On a positive note, many of my fellow Americans neighbors did not know that many of the items they buy in their German stores come packaged in returnable bottles, so we would regularly load up a crate and fill it with yogurt glasses, soda plastic bottles and of course beer bottles and the occasional rack of beer.  If the container says "Pfand" on the label somewhere, it is worth something (although you won't find that sticker on beer bottles...it's just assumed those get turned in).  We found so much of that stuff, that my husband was able to support and pay for his beer habit just by turning in these misdirected bottles and jars!  I am totally being serious here! 

The Germans do bottle turn-in so high tech too...you go to your local store and look for a machine where people are putting their bottles in. You put the bottles in one at a time or by the rack, and the machine will scan the bottle and determine how much it is worth.  It keeps adding up the money, and when you are done, push the green button and get a ticket.  This ticket has a euro amount on it, and you can turn it in at check-out to either get the money back or get that amount off your next purchase.  It's very simple, and honestly, I wish more would use it instead of throwing money away. 
Just to give you an idea, this group of guys returned 140 CASES of beer!  I included the link to show you what the machine typically looks like and how easy it is.  Look for a sign that says "Pfand Rueckgabe".

Here in Belgium, we have less recycling going on...the Belgians are not as diligent as the Germans unfortunately....but, that does translate into less work.  What makes it so ingenious I think, is that each municipality or area charges you by the BAG.  So the more trash you have, the more you personally will pay for that privilege.  You go to a local grocery store and buy either the white "everything can go in there" bag (you buy a pack which costs over 8 euro) or the blue recyclable bags that take plastic and metal basically.  As you can probably tell, the blue bags are much cheaper.  Of course, that means we try to stuff as much as we can into the blue bags which get picked up every other week.  Paper, doesn't go into any bag but also gets picked up every other week, rotating with the plastic.  You just have to stack it neatly by the curb.  The white bags get picked up once a week, and like I said....anything goes in there, although I like to take non-recyclable bottles (which are almost all bottles except for beer bottles) to the local recycling center...each community has one...you can also take bulk and yard trash there, as there is only one pick up a year for that kind of stuff.  Many also use the recycling center on SHAPE which is open every weekday (closed for lunch).  I've noticed some REALLY cheap people using the "everything" dumpster over there for their regular everyday garbage...I guess the DH goes to work every day with the trash in tow as part of his routine....I've seen people do it in Germany too when they didn't want to buy the stickers for living off-post. I don't know...I do a lot to save money...but that's a bit excessive if you ask me...and probably wrong!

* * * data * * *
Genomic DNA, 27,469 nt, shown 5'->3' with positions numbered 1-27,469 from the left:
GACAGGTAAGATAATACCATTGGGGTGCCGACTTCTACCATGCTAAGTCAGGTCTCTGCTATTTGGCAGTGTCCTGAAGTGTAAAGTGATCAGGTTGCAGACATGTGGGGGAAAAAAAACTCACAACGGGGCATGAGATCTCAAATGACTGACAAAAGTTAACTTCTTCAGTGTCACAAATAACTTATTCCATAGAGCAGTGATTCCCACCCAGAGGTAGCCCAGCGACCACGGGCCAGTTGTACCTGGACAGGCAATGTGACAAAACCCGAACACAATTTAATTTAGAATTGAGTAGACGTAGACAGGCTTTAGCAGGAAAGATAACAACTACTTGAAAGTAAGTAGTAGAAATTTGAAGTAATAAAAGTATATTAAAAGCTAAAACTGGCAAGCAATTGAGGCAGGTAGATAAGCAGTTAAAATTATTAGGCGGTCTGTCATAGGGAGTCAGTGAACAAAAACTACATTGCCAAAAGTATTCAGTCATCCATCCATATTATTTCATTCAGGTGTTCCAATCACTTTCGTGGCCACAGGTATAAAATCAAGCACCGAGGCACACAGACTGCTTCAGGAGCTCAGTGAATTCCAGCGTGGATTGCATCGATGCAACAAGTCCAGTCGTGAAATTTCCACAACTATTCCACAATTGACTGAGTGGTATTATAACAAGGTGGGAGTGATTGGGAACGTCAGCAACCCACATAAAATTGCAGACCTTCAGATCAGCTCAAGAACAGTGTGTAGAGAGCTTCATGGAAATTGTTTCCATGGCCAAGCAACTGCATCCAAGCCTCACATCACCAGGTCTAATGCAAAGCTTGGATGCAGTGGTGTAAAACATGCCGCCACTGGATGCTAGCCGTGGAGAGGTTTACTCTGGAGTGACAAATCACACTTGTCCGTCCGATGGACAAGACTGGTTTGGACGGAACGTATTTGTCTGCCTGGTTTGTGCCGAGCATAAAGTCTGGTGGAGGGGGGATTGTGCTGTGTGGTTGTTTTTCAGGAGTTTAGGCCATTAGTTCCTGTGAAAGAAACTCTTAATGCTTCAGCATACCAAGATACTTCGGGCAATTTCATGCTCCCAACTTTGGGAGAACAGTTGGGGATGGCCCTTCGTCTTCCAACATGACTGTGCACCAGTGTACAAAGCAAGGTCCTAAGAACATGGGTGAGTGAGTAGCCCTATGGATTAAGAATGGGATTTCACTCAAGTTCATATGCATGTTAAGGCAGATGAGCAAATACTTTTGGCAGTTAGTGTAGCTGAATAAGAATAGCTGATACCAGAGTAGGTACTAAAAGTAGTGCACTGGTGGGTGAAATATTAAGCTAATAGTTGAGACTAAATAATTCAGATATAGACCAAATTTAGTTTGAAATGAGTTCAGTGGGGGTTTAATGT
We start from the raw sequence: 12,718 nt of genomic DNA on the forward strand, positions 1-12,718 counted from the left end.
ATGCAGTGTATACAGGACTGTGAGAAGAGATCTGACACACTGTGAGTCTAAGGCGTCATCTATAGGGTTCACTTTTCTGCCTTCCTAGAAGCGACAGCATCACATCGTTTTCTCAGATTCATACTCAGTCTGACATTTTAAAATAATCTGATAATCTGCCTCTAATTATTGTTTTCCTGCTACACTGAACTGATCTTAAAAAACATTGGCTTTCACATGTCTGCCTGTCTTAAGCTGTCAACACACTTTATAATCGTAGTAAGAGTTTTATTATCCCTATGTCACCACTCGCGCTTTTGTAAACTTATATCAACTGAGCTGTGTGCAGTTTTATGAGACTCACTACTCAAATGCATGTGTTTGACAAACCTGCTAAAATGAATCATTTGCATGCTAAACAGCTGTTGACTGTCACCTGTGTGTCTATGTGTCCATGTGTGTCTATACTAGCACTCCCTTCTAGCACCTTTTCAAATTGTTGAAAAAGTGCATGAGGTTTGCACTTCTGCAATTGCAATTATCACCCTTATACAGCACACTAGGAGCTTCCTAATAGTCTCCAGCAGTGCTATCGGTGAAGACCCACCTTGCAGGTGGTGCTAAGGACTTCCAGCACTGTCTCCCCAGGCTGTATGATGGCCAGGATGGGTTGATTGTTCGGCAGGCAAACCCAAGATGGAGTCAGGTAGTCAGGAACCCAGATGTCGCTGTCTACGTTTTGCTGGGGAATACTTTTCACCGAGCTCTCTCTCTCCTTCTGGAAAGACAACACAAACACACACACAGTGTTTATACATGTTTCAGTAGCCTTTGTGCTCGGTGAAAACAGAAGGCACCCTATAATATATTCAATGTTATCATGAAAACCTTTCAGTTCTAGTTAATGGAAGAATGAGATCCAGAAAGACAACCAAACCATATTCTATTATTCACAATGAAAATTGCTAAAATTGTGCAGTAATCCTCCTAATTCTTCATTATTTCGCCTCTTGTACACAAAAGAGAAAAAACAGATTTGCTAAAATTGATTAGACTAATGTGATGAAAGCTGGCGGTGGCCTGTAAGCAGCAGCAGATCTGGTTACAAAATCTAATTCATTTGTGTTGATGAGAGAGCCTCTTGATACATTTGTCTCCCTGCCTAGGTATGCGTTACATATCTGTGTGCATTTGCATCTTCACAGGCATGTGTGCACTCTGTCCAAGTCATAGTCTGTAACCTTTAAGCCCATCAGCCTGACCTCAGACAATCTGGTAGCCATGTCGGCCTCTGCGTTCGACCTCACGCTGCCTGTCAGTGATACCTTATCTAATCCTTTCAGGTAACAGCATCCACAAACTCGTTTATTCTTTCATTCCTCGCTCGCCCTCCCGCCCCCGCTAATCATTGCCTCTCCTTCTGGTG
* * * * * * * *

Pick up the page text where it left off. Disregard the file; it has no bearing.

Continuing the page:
And that about wraps up the garbage!  Funny, how no one ever talks about it....but everybody has it and deals with it on a daily basis.  If there is another place that has an interesting trash collection method, I'd love to hear it....it's been that kind of day!

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1 Comments:

Blogger Catherine said...

We live in an off-post gov't 'hood in Italy where recycling in The Law. In fact, there are big red & white signs next to the dumpster/recycling areas more or less stating 'This area is under surveillance, anyone caught not sorting trash could be removed from housing.' Really?? Kicked out, huh? We 'have' to sort organics, glass, paper/cardboard, aluminum, glass and plastic. Most of the time, the metal & plastic go in the same bin. The whole organic thing is gross and I don't deal with it. The whole sorting/recycling thing, though, has brought our regular trash down to 1 bag/wk for a family of 3. Not too shabby.

January 3, 2011 at 5:29 PM